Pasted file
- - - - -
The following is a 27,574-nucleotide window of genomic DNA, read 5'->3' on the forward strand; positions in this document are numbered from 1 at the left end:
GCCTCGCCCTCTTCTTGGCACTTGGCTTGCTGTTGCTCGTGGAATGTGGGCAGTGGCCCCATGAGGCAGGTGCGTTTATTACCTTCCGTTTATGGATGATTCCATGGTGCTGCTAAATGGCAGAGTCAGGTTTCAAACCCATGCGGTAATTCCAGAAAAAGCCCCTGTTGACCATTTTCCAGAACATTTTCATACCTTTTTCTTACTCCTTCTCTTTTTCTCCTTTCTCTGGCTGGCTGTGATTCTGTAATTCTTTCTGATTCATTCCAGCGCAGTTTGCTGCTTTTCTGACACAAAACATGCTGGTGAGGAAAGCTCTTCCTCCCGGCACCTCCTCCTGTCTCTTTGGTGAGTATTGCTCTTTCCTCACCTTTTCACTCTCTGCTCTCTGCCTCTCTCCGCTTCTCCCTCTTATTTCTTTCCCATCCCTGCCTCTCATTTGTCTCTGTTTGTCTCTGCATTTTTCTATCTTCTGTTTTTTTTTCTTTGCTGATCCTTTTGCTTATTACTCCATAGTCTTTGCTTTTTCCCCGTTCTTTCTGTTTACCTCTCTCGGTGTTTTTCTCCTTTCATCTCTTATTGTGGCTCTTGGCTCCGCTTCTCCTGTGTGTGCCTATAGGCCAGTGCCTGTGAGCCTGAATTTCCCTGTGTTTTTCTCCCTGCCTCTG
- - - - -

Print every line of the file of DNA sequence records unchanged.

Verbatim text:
The following is a 27,574-nucleotide window of genomic DNA, read 5'->3' on the forward strand; positions in this document are numbered from 1 at the left end:
GCCTCGCCCTCTTCTTGGCACTTGGCTTGCTGTTGCTCGTGGAATGTGGGCAGTGGCCCCATGAGGCAGGTGCGTTTATTACCTTCCGTTTATGGATGATTCCATGGTGCTGCTAAATGGCAGAGTCAGGTTTCAAACCCATGCGGTAATTCCAGAAAAAGCCCCTGTTGACCATTTTCCAGAACATTTTCATACCTTTTTCTTACTCCTTCTCTTTTTCTCCTTTCTCTGGCTGGCTGTGATTCTGTAATTCTTTCTGATTCATTCCAGCGCAGTTTGCTGCTTTTCTGACACAAAACATGCTGGTGAGGAAAGCTCTTCCTCCCGGCACCTCCTCCTGTCTCTTTGGTGAGTATTGCTCTTTCCTCACCTTTTCACTCTCTGCTCTCTGCCTCTCTCCGCTTCTCCCTCTTATTTCTTTCCCATCCCTGCCTCTCATTTGTCTCTGTTTGTCTCTGCATTTTTCTATCTTCTGTTTTTTTTTCTTTGCTGATCCTTTTGCTTATTACTCCATAGTCTTTGCTTTTTCCCCGTTCTTTCTGTTTACCTCTCTCGGTGTTTTTCTCCTTTCATCTCTTATTGTGGCTCTTGGCTCCGCTTCTCCTGTGTGTGCCTATAGGCCAGTGCCTGTGAGCCTGAATTTCCCTGTGTTTTTCTCCCTGCCTCTG